While the "Marsh Mission" flagship, a houseboat named "Wetland Wanderer" awaited repair, I decided to give my small bateau a shakedown cruise somewhere not only close by but also hopefully beautiful enough to inspire uplifting paintings. Since Bayou Corne, in the scenic swampland area of Assumption Parish was only 50 minutes or so from Baton Rouge, we decided to go there.
After a couple of wrong turns and unintended detours, my husband Leon and son David and I finally left the main highway leaving houses, utility poles and signs behind. Both sides of the road became lined with billowing sugar cane fields, but before long, even these are also left behind. Then landscapes filled with palmetto, cypress, swamp maple and meandering bayous came into view. Suddenly the long verdant alley gave way to a clearing and we arrived at "Sportsman's Landing" on Bayou Corne.
There was a line of customers at the boat launch, so we waited our turn and talked to a fisherman about finding elusive Grassy Lake. Next to the landing were three clean and comfortable "Cajun Cabins" that overnight visitors can rent. Dennis Landry's development is the site of the former "Camp Bayou Corne." We remembered it back in the '60's as a rocking place we passed when taking a shortcut traveling from Baton Rouge to visit family in Houma. Then, it was one of the out-of-town spots for a wonderful Sunday lunch and lots of people came there from Baton Rouge and all over Louisiana. The "Camp" had a good restaurant (especially for crawfish), a popular bar and an Olympic-size swimming pool - possibly the first in Louisiana. The launch line finally cleared, and for $3 dropped in an honor box, my new "Marsh Mission" bateau was launched. Away, we went!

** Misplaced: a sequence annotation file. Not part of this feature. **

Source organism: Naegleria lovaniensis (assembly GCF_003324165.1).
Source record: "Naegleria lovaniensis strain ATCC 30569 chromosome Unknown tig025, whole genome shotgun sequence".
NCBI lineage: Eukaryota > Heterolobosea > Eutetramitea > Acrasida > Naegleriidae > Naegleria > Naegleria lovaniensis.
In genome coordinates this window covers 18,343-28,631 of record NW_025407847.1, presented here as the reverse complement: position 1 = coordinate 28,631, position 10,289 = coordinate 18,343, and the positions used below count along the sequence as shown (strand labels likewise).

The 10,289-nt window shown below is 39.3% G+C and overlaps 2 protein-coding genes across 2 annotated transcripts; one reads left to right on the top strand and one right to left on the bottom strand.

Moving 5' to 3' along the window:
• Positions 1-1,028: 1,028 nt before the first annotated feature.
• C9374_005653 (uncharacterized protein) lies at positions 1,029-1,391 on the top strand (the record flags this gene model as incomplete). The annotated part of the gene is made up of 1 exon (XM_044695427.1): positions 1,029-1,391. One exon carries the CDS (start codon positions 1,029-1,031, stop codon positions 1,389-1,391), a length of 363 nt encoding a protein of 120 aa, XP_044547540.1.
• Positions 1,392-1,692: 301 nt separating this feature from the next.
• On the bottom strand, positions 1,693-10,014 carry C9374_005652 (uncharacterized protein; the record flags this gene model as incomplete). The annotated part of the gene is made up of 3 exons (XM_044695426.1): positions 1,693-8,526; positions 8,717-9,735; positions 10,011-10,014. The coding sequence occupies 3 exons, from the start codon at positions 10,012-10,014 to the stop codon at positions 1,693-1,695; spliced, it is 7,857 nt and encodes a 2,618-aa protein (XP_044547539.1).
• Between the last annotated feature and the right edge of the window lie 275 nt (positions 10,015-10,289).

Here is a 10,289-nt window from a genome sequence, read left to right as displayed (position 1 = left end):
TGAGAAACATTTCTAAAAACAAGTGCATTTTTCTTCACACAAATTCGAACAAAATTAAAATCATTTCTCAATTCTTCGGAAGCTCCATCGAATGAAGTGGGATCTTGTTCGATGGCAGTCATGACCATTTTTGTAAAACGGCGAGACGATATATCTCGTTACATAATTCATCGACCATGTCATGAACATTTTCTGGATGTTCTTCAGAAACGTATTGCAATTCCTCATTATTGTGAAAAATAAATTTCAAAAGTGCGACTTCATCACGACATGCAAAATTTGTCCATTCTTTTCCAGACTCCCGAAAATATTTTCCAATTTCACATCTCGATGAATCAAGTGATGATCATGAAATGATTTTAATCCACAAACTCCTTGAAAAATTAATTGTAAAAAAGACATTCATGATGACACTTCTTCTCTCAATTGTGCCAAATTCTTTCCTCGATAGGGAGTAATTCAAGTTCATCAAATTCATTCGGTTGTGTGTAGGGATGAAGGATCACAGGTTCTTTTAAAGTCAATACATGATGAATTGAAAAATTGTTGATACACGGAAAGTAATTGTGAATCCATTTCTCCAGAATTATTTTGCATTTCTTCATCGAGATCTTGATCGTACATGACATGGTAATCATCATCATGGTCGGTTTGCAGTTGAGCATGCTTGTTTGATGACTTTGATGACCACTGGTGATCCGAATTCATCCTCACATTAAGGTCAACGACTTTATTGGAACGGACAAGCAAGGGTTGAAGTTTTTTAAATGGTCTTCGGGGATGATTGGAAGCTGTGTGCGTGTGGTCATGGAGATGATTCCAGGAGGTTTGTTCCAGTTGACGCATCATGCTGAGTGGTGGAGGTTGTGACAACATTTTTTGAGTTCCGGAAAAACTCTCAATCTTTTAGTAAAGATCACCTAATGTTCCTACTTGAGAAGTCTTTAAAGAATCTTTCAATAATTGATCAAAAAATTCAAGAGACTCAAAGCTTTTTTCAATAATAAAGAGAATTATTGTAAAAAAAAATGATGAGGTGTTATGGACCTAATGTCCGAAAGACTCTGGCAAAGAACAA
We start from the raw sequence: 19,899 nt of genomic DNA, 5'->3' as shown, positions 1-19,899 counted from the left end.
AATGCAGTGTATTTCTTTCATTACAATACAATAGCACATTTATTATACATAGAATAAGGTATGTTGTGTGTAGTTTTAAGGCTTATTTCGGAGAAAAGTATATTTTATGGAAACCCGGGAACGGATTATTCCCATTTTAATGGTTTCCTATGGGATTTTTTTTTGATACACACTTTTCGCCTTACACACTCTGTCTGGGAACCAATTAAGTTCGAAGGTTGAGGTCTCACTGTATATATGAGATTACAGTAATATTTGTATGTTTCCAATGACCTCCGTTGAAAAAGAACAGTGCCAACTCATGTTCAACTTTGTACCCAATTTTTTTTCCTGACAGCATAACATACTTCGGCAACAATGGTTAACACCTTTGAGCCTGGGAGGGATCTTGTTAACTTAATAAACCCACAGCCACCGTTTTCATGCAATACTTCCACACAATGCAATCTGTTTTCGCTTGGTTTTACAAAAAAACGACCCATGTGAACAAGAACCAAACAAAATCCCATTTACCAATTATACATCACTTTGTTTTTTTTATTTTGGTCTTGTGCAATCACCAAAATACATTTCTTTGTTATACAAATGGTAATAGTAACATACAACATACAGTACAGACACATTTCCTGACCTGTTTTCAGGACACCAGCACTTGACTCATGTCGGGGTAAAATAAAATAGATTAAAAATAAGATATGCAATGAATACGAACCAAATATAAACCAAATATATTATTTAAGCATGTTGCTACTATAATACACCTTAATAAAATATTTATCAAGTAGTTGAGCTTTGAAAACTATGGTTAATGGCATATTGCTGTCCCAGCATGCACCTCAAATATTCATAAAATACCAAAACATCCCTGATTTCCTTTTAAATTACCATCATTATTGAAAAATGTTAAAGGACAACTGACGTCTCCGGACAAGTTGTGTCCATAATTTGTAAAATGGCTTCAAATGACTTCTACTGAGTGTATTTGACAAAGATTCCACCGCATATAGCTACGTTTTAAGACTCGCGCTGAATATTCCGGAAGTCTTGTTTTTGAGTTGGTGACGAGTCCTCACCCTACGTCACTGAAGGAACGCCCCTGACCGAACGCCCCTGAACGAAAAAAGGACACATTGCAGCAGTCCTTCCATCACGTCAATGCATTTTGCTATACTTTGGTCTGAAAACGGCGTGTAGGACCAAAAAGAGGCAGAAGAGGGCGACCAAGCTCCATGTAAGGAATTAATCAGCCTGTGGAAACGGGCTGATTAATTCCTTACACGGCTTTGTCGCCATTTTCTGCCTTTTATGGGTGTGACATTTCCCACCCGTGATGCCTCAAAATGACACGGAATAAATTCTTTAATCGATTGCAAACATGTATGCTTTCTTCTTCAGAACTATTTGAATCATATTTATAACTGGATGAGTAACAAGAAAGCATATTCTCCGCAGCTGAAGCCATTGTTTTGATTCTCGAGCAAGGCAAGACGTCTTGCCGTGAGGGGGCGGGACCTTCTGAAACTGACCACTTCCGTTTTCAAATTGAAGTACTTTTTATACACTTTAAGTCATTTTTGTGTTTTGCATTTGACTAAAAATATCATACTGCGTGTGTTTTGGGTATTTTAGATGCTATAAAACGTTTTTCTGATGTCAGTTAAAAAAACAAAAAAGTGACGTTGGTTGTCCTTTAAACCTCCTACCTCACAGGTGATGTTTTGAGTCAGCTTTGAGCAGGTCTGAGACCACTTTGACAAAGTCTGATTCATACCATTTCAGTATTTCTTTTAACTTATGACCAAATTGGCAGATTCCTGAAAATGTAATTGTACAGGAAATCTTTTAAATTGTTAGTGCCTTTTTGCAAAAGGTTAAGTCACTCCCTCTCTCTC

From the landing we headed left and cruised down one of the prettier bayous I've seen in a while. In seconds we were in a narrow water tunnel surrounded by green, green cypress trees. The duck weed was so thick on that part of the bayou it seemed as of you could walk across it to reach a stream bank. The emerald carpet soon thinned and we began to enjoy the wonderful early sunset light - all shadow and reflection. There was a painting everywhere I looked - I could hardly steer the boat for the thrill of the possible paintings dancing in my head.
Slate and white heron lurked quietly and patiently among the cypress knees ever looking vigilant for the next meal. As the daylight receded, the heron jumped up and flew across our path. Meanwhile, two young mottled mallard drakes played in the duck weed, waiting for their bright head plumage to fully develop. Long shadows cast by cypress trees across the bayou wiggled in the boat's wake.
That area was absolutely breathtaking - except for the occasional large signs that say "Do Not Anchor or Dredge - Pipe Line." We passed five in the first fifteen minutes - all reminding me us of the reality that a fourth of this country's natural gas and one-fifth of its oil cross Louisiana's wetlands eventually lighting and warming homes all across America.
At dusk, the sky became bright yellow, then orange - rays flickered everywhere and the day was almost over. As the sun sank, it silhouetted the darkened cypresses and brought to an end a perfect day in the wetlands!
The surroundings dimmed and noise of croaking frogs and shrill cicada accompanied us back to the landing. I marveled at David's ability to always find the way back - even in the dark. I am happy and satisfied. I thought: "little on this earth could be as beautiful as where I had been."